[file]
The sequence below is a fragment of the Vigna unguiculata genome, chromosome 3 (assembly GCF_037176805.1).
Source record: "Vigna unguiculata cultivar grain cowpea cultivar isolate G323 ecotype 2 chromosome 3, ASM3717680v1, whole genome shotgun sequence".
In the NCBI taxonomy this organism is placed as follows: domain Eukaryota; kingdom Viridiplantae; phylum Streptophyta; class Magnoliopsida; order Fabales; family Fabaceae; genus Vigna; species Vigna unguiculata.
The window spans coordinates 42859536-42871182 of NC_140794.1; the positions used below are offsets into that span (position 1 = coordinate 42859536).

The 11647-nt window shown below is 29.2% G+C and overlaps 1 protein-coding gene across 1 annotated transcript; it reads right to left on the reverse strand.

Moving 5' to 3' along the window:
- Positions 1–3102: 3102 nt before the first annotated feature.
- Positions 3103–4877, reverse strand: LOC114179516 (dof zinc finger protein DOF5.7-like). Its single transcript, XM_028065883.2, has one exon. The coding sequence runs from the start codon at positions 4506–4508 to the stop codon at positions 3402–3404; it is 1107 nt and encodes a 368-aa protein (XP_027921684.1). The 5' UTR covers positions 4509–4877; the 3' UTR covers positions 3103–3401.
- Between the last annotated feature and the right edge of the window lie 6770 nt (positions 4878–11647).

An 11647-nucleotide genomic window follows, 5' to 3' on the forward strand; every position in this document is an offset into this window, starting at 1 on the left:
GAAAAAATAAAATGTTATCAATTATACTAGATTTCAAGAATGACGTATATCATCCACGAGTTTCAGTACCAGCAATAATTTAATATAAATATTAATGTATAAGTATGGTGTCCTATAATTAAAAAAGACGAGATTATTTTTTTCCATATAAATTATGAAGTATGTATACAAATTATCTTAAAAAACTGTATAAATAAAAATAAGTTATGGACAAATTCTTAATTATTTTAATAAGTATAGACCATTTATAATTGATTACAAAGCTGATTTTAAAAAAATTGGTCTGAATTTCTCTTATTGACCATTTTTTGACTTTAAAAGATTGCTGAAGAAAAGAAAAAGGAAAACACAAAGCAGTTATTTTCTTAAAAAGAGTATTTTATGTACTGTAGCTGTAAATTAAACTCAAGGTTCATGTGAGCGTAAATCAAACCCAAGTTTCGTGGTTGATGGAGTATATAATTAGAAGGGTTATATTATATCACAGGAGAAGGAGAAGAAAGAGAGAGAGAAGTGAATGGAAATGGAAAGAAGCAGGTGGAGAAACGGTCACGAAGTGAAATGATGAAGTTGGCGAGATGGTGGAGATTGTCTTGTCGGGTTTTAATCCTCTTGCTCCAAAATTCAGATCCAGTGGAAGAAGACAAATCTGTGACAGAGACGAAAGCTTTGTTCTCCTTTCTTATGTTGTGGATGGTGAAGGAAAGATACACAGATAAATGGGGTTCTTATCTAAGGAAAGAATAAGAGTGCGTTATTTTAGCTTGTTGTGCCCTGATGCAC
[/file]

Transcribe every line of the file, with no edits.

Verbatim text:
The sequence below is a fragment of the Vigna unguiculata genome, chromosome 3 (assembly GCF_037176805.1).
Source record: "Vigna unguiculata cultivar grain cowpea cultivar isolate G323 ecotype 2 chromosome 3, ASM3717680v1, whole genome shotgun sequence".
In the NCBI taxonomy this organism is placed as follows: domain Eukaryota; kingdom Viridiplantae; phylum Streptophyta; class Magnoliopsida; order Fabales; family Fabaceae; genus Vigna; species Vigna unguiculata.
The window spans coordinates 42859536-42871182 of NC_140794.1; the positions used below are offsets into that span (position 1 = coordinate 42859536).

The 11647-nt window shown below is 29.2% G+C and overlaps 1 protein-coding gene across 1 annotated transcript; it reads right to left on the reverse strand.

Moving 5' to 3' along the window:
- Positions 1–3102: 3102 nt before the first annotated feature.
- Positions 3103–4877, reverse strand: LOC114179516 (dof zinc finger protein DOF5.7-like). Its single transcript, XM_028065883.2, has one exon. The coding sequence runs from the start codon at positions 4506–4508 to the stop codon at positions 3402–3404; it is 1107 nt and encodes a 368-aa protein (XP_027921684.1). The 5' UTR covers positions 4509–4877; the 3' UTR covers positions 3103–3401.
- Between the last annotated feature and the right edge of the window lie 6770 nt (positions 4878–11647).

An 11647-nucleotide genomic window follows, 5' to 3' on the forward strand; every position in this document is an offset into this window, starting at 1 on the left:
GAAAAAATAAAATGTTATCAATTATACTAGATTTCAAGAATGACGTATATCATCCACGAGTTTCAGTACCAGCAATAATTTAATATAAATATTAATGTATAAGTATGGTGTCCTATAATTAAAAAAGACGAGATTATTTTTTTCCATATAAATTATGAAGTATGTATACAAATTATCTTAAAAAACTGTATAAATAAAAATAAGTTATGGACAAATTCTTAATTATTTTAATAAGTATAGACCATTTATAATTGATTACAAAGCTGATTTTAAAAAAATTGGTCTGAATTTCTCTTATTGACCATTTTTTGACTTTAAAAGATTGCTGAAGAAAAGAAAAAGGAAAACACAAAGCAGTTATTTTCTTAAAAAGAGTATTTTATGTACTGTAGCTGTAAATTAAACTCAAGGTTCATGTGAGCGTAAATCAAACCCAAGTTTCGTGGTTGATGGAGTATATAATTAGAAGGGTTATATTATATCACAGGAGAAGGAGAAGAAAGAGAGAGAGAAGTGAATGGAAATGGAAAGAAGCAGGTGGAGAAACGGTCACGAAGTGAAATGATGAAGTTGGCGAGATGGTGGAGATTGTCTTGTCGGGTTTTAATCCTCTTGCTCCAAAATTCAGATCCAGTGGAAGAAGACAAATCTGTGACAGAGACGAAAGCTTTGTTCTCCTTTCTTATGTTGTGGATGGTGAAGGAAAGATACACAGATAAATGGGGTTCTTATCTAAGGAAAGAATAAGAGTGCGTTATTTTAGCTTGTTGTGCCCTGATGCAC